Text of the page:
Paramedic Registration Project

The Paramedics Registration Project is the implementation project for national registration of paramedics. The College has been a key stakeholder representing the needs of College members and the profession on the Reference Group supporting the work of the Project team.

Bulletin 4
April 2017

Bulletin 3
November 2016

Bulletin 2
April 2016

Bulletin 1
March 2016

FAQ

Paramedic Registration Q & A

Number 1 – January 2016
You can view this Q&A in a PDF document (for easy downloading and printing) by clicking here

Number 2 – February 2016
You can view this Q&A in a PDF document (for easy downloading and printing) by clicking here

Number 3 - October 2016
You can view this Q&A in a PDF document (for easy downloading and printing) by clicking here

Number 4 - February 2017
You can view this Q&A in a PDF document (for easy downloading and printing) by clicking here

National Law Amendment

The draft National Law Amendment should make its way through the Queensland Parliament and then the other jurisdictions to become National during the second half of 2017.

Summary of the draft Health Practitioner Regulation National Law Amendment Law 2017 - click here

Health Practitioner Regulation National Law Amendment Law 2017 - Frequently asked questions - click here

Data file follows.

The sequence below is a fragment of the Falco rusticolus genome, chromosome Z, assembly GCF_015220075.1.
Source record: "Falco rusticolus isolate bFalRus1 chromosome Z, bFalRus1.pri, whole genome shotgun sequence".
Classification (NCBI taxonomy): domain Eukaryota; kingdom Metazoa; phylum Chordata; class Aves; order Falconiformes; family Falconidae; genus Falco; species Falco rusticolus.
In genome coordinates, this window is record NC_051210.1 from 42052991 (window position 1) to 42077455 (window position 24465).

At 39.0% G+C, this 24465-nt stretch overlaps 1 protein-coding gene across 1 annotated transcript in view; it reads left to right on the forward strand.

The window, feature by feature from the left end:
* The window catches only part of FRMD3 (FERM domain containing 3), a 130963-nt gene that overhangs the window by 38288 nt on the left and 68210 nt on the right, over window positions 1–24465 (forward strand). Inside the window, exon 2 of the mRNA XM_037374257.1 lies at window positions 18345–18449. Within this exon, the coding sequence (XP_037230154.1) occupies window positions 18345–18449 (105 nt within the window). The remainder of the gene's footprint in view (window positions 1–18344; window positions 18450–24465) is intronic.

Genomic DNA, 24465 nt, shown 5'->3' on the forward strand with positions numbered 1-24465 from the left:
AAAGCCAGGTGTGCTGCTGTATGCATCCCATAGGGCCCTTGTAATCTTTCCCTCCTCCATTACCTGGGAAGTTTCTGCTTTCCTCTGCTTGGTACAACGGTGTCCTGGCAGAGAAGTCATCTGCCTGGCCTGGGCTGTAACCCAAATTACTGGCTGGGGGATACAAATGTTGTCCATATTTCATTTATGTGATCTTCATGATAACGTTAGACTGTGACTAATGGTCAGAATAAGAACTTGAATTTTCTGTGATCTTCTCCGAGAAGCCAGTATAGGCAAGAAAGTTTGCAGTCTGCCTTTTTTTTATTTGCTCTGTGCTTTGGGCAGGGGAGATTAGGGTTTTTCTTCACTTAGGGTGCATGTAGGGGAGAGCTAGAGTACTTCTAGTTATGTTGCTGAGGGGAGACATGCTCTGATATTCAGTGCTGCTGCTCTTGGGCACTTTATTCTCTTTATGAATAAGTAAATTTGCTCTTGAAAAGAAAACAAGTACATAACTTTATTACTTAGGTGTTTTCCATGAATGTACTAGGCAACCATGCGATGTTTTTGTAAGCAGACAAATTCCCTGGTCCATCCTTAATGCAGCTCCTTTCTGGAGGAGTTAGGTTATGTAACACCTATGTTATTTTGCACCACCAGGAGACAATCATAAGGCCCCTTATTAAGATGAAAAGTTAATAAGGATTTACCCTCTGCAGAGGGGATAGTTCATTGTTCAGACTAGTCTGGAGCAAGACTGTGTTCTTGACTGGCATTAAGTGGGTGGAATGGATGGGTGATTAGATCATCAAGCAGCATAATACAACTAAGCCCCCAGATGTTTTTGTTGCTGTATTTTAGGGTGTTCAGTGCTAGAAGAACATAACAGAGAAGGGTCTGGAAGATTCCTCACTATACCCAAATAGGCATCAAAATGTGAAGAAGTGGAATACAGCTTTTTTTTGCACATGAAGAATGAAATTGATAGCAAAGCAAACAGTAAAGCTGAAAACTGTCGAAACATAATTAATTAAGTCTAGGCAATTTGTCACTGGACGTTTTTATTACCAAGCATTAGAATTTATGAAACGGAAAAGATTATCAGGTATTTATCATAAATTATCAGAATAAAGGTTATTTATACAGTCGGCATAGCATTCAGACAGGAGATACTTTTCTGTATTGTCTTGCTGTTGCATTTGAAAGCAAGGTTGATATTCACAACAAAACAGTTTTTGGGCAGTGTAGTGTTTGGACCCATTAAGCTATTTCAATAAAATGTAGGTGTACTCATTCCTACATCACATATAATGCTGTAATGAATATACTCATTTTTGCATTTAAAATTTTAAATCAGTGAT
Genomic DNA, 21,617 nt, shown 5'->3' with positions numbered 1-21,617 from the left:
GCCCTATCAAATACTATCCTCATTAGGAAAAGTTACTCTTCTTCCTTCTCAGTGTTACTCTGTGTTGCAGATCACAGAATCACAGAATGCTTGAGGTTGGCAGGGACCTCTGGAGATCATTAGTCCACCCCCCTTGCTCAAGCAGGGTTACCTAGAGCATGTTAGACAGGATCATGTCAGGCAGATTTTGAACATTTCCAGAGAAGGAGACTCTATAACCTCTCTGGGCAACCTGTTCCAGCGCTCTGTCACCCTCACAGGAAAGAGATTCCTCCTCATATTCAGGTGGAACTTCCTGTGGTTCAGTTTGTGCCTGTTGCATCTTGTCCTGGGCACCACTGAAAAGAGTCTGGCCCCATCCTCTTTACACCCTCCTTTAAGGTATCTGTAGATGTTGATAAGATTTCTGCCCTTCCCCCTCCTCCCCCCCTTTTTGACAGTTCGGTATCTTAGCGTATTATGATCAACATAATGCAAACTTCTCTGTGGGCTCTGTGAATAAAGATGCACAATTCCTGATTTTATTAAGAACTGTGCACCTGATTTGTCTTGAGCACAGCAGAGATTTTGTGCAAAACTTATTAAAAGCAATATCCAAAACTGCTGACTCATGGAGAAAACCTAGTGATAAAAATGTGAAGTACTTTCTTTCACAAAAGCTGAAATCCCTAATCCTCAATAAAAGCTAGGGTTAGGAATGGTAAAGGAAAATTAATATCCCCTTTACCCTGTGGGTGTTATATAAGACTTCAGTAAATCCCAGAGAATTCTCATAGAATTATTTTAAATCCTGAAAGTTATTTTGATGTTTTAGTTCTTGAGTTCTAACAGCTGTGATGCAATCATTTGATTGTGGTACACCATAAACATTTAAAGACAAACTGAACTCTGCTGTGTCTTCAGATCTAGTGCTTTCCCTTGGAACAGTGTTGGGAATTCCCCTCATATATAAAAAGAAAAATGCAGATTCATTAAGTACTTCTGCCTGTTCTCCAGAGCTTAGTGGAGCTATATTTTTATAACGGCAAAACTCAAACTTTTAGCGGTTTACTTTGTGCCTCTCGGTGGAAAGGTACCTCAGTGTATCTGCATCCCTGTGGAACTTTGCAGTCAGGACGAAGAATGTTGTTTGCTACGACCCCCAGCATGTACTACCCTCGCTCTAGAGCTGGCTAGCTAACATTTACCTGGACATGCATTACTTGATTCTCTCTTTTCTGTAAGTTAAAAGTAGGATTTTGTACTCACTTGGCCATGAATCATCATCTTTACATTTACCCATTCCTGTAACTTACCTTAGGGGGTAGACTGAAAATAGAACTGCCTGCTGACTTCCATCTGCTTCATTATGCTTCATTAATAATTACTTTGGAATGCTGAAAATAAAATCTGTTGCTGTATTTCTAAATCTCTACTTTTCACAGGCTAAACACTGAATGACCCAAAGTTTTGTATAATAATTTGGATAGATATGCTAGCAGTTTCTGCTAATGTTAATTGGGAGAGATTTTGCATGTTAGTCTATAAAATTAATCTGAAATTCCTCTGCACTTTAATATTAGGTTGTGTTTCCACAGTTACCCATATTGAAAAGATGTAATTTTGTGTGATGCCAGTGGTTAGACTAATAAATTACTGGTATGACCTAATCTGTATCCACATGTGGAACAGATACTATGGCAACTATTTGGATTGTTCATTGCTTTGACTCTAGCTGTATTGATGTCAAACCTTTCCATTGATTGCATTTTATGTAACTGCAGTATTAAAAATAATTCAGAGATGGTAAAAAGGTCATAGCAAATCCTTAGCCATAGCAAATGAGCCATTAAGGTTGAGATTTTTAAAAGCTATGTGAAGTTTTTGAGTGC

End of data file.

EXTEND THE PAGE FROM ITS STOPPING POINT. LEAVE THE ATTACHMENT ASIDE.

What is Option 4?

In 2012 the Australian Health Ministers’ Advisory Council Health Workforce Principal Committee released the Consultation paper, Options for regulation of paramedics, July 2012. Click here to see the full Consultation Paper

NOTE: The below information is a direct excerpt from the Consultation Paper - some aspects of how National Registration will or could work are likely to be different

Options for Registration of Paramedics
This consultation paper listed a number of options for regulatory reform. The four options identified were:

  • Option 1: No change – rely on existing regulatory and non-regulatory mechanisms, and a voluntary code of practice
  • Option 2: Strengthen statutory health complaint mechanisms - statutory code of conduct and powers to prohibit those who breach the code from continuing to provide health services